For decades, McDonald has been a respected patron of arts organizations and community civic causes. Groups that treasure her leadership and guidance include: Alys Stevens Center for the Performing Arts, Red Mountain Theatre Company, Birmingham Festival Theatre, Birmingham Area Theatre Alliance, Opera Birmingham, Birmingham Area Theatre Alliance, Virginia Samford Theatre, Magic City Actors Theatre, Birmingham Aids Outreach, VSA Arts of Alabama, Arlington House Museum, Oasis Women’s and Children’s Counseling Center, Seasoned Performers, Women’s Committee of 100 for Birmingham and the Salvation Army.
She is also on the executive council of the 150-member Friends of Samford Arts, a collection of supportive faculty, staff, students, alumni and others.
McDonald, who delights in introducing people to the Samford arts experience, recalls bringing two of her friends to their first Samford show last year.
“They were blown away by the quality of the student performance,” said McDonald, who immediately could see another link between Samford and the Birmingham arts community.
Soon after, the couple sponsored the School of the Arts’ lavish production of Thoroughly Modern Millie, which played to enthusiastic audiences in Wright Center. They have since underwritten several other shows.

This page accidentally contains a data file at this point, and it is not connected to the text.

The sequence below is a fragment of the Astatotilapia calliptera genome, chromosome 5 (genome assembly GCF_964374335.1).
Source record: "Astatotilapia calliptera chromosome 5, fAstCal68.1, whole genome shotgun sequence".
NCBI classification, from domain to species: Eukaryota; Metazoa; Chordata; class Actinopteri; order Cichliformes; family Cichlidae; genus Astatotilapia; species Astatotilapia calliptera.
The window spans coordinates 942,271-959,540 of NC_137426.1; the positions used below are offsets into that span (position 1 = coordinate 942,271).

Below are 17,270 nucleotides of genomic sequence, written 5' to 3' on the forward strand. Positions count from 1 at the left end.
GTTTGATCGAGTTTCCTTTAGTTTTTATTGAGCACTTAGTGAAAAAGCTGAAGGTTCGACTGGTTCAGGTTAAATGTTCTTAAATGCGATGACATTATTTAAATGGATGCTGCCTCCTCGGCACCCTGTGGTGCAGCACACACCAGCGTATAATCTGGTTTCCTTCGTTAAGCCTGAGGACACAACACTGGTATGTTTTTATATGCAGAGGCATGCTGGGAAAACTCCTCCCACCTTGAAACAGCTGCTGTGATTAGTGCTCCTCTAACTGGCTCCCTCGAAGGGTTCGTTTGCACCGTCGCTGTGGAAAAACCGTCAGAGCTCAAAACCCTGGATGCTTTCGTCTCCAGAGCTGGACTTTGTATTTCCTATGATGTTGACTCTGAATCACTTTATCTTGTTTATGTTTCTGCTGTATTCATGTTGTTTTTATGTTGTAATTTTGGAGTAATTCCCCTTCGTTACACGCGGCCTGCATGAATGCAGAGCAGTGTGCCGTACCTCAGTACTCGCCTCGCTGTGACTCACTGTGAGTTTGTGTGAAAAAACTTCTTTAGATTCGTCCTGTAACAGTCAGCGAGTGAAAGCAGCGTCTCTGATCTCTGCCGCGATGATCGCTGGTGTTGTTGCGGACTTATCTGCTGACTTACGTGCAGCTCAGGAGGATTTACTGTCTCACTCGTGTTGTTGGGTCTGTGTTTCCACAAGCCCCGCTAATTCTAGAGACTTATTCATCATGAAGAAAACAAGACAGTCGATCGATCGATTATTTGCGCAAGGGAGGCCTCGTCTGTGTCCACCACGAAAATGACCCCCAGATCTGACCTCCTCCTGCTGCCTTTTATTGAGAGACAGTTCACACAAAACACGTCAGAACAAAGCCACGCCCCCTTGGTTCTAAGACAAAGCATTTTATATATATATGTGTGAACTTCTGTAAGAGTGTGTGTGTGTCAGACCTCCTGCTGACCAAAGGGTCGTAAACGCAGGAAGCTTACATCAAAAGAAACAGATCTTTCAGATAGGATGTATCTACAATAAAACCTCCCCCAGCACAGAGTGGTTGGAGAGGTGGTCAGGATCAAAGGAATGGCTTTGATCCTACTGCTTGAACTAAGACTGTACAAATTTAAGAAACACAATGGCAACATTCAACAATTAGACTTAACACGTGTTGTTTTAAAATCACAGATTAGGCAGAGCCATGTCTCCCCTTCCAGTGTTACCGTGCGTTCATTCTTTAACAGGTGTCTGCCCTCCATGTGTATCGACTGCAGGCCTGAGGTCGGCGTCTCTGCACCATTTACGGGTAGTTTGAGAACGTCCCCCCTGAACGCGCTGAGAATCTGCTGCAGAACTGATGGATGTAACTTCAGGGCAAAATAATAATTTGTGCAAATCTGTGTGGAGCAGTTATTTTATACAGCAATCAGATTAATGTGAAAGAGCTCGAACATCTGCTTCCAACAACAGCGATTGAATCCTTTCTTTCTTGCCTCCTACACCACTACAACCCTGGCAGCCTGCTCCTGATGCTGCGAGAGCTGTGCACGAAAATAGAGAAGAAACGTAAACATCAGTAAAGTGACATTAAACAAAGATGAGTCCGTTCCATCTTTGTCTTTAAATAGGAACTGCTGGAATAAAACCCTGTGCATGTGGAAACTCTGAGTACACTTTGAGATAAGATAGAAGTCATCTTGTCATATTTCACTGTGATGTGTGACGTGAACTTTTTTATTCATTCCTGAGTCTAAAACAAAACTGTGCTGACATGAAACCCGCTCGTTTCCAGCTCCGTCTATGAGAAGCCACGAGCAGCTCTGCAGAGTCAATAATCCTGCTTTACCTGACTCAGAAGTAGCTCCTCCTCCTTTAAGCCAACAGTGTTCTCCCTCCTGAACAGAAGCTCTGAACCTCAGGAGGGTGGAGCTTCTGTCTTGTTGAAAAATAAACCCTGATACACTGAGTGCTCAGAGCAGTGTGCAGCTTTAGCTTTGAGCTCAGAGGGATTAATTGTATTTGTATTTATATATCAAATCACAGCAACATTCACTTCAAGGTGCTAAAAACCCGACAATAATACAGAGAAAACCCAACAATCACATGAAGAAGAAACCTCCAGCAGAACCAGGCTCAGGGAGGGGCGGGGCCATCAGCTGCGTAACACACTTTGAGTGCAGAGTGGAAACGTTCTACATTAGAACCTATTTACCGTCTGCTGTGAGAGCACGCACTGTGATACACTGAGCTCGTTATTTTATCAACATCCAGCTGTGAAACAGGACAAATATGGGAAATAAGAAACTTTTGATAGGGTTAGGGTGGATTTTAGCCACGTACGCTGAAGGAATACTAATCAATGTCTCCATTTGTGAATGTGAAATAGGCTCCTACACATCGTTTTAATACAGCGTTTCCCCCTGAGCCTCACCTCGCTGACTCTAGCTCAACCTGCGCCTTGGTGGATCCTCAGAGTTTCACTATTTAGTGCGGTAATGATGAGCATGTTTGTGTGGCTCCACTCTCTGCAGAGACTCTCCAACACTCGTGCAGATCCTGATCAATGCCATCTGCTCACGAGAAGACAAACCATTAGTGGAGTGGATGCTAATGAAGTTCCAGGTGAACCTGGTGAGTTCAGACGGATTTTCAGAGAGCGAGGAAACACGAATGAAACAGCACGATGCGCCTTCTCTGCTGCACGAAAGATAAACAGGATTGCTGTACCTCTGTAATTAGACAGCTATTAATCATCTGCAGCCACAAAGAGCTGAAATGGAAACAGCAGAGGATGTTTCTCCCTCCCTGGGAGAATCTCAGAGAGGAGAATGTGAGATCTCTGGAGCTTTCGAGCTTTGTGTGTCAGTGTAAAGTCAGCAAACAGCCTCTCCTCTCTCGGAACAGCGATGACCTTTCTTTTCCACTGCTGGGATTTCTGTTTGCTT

Staging a work such as Millie, which showcased the talents of both music and theatre students, notes McDonald, may draw area artistic directors and other professionals to the audience. That can translate into jobs down the road for the student performers.
“In this economy, students are often challenged to come up with tuition and living expenses. Knowing that there are opportunities out there for them is a good thing,” she said.
After attending a spring 2009 Bells of Buchanan concert, McDonald asked to sponsor the handbell choir’s next Christmas performance. She then supplied Samford staff with a list of friends to invite.
The hall was standing room only, reports a delighted McDonald. “I received notes from people saying that it was a most glorious way to start the holy season.”
She is equally excited about a new collaboration between Samford and Opera Birmingham, which will stage six performances at Samford during the 2010-11 season. A longtime Opera Birmingham board member, McDonald sees the relationship as a good way to engage opera fans who may make their first visit to campus and become new friends of the school.